You have probably seen the low FODMAP diet popping up on the cover of health magazines and in your social media feed. What exactly is a FODMAP, and should you be worried about it? Here's what you need to know before jumping on this new diet bandwagon.

A low FODMAP diet is used to treat irritable bowel syndrome, or IBS. It was created by researchers at Monash University to help control gastrointestinal symptoms associated with this condition. These researchers have discovered that the symptoms of IBS seem to be triggered by a specific group of carbohydrates, called FODMAPs.

What Are FODMAPs?

FODMAP stands for Fermentable, Oligo-Saccharides, Disaccharides, Mono-saccharides, and Polyols. These are a group of carbohydrates that are poorly absorbed in the small intestine. They end up rapidly fermenting in the gut, causing painful and sometimes embarrassing symptoms. FODMAPs are found in everyday foods like wheat, apples, onions, and sugar-free gum.

What Are the Symptoms of IBS?

  • Changes in bowel habits, constipation, diarrhea
  • Indigestion
  • Nausea
  • Excessive gas and bloating
  • Abdominal pain and cramping

10-20% of the global population suffers from IBS and it is more common in women than in men. It can be highly debilitating, affecting work, sleep, and even relationships.

How Is IBS Treated?

Until recently, IBS has only been treated with medications that often do not provide adequate relief of symptoms and can cause unwanted side effects. There is currently no cure for IBS. That is what makes the low FODMAP diet an exciting possibility.

How Does a Low FODMAP Diet Work?

The low FODMAP diet consists of three phases: Elimination, Reintroduction, and Maintenance.

  1. Elimination: First, you will eliminate all high FODMAP foods from your diet for 2-6 weeks. During this time, you will only eat foods from the approved low FODMAP list, including things like gluten-free grains, small servings of nuts and seeds, specific fruits and vegetables, protein, hard cheeses and lactose-free dairy products.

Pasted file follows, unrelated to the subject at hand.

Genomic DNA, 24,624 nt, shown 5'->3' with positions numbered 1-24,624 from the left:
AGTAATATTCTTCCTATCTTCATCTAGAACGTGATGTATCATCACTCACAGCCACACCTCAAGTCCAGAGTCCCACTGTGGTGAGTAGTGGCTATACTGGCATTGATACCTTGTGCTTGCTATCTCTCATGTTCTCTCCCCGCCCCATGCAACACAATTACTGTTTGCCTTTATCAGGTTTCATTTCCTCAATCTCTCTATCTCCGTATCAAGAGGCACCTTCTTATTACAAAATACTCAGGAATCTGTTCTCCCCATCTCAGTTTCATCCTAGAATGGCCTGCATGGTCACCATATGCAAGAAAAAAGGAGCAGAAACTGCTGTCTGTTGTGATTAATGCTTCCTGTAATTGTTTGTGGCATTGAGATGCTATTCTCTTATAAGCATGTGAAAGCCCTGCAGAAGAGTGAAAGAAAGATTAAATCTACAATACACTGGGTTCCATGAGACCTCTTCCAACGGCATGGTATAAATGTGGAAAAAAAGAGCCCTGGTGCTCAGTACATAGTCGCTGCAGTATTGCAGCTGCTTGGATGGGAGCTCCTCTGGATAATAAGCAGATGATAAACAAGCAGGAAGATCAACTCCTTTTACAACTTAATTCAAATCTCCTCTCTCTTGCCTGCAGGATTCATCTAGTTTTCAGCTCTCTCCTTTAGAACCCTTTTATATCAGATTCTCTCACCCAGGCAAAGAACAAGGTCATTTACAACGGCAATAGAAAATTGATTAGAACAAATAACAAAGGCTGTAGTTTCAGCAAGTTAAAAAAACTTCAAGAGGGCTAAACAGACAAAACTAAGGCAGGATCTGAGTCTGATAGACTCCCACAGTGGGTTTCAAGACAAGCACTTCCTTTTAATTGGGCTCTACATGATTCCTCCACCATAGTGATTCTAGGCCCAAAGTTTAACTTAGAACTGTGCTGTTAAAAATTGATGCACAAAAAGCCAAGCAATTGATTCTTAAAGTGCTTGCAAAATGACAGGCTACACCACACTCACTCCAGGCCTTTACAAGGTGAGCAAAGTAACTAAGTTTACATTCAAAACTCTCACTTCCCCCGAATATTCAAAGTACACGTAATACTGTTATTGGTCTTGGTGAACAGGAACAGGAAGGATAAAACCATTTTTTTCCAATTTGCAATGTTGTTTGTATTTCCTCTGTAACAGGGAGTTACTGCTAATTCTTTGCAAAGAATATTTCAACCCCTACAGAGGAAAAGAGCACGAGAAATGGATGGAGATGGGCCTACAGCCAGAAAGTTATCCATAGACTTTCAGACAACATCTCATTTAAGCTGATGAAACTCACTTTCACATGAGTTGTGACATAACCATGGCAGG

2. Reintroduction: With the help of a registered dietitian, you will gradually re-introduce FODMAPs in a methodical manner to assess your tolerance for each one.
  3. Maintenance: As you learn more about what you can and cannot tolerate, you will be able to design your own, personalized, well-balanced diet. Many people can return to a fairly normal diet, only having to restrict a few high FODMAP foods in large amounts. A strict low FODMAP diet is not recommended to be followed long term.

Is a Low FODMAP Diet Effective in Treating IBS?

Because of the high interest in this dietary option of treating IBS, there are many ongoing clinical trials and observational studies.

In one short study, 15 healthy subjects and 15 subjects with IBS were provided a low and high FODMAP diet for two days each, with a 7-day regular diet period in between. All subjects with IBS complained of significantly worsened symptoms with the high FODMAP diet, while the healthy subjects only complained of increased gas.  

A recent clinical trial by the University of Michigan Health System showed that more than 50 percent of patients with IBS had significant relief from a low FODMAP diet over six weeks, resulting in improved quality of life, better sleep, and a reduction in canceled activities.

According to FODMAP expert and registered dietitian Kate Scarlata, up to 75% of those who suffer from IBS will benefit from a dietary restriction of FODMAPs with proper implementation.

Should I Try a Low FODMAP Diet?

Maybe! But if you are suffering from gastrointestinal symptoms it is important to see your doctor first to rule out any serious conditions such as celiac disease, colon cancer, inflammatory bowel disease, or ovarian cancer. If your doctor concludes you do have IBS and you want to try a dietary approach for treating it, ask for a referral to a registered dietitian who specializes in FODMAPs.


  1. Monash University (
  2. Low FODMAP Diet App for iPhone and Android (
  3. FODMAPS 101 - A free handout (
  4. Low FODMAP Shopping List (
  5. FODMAP Dietitian Directory (
  6. University of Michigan Clinical Study Summary (